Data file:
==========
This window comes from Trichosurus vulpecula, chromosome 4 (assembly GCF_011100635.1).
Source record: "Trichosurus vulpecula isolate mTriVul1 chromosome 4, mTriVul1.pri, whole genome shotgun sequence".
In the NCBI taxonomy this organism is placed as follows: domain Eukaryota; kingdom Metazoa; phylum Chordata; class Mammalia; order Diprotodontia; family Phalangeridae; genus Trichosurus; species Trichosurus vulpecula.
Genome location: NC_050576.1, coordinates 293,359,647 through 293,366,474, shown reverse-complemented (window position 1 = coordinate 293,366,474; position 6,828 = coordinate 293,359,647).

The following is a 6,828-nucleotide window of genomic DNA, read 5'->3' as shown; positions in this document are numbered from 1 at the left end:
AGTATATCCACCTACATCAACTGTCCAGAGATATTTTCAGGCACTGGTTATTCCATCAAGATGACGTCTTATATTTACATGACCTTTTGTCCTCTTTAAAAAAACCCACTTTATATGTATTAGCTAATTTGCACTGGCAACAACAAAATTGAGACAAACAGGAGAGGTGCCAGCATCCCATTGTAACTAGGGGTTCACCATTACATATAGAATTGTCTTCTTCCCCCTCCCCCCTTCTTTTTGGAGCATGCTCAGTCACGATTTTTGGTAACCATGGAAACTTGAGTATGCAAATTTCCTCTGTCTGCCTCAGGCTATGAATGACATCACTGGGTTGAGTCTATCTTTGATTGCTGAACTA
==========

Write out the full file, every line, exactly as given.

This window comes from Trichosurus vulpecula, chromosome 4 (assembly GCF_011100635.1).
Source record: "Trichosurus vulpecula isolate mTriVul1 chromosome 4, mTriVul1.pri, whole genome shotgun sequence".
In the NCBI taxonomy this organism is placed as follows: domain Eukaryota; kingdom Metazoa; phylum Chordata; class Mammalia; order Diprotodontia; family Phalangeridae; genus Trichosurus; species Trichosurus vulpecula.
Genome location: NC_050576.1, coordinates 293,359,647 through 293,366,474, shown reverse-complemented (window position 1 = coordinate 293,366,474; position 6,828 = coordinate 293,359,647).

The following is a 6,828-nucleotide window of genomic DNA, read 5'->3' as shown; positions in this document are numbered from 1 at the left end:
AGTATATCCACCTACATCAACTGTCCAGAGATATTTTCAGGCACTGGTTATTCCATCAAGATGACGTCTTATATTTACATGACCTTTTGTCCTCTTTAAAAAAACCCACTTTATATGTATTAGCTAATTTGCACTGGCAACAACAAAATTGAGACAAACAGGAGAGGTGCCAGCATCCCATTGTAACTAGGGGTTCACCATTACATATAGAATTGTCTTCTTCCCCCTCCCCCCTTCTTTTTGGAGCATGCTCAGTCACGATTTTTGGTAACCATGGAAACTTGAGTATGCAAATTTCCTCTGTCTGCCTCAGGCTATGAATGACATCACTGGGTTGAGTCTATCTTTGATTGCTGAACTA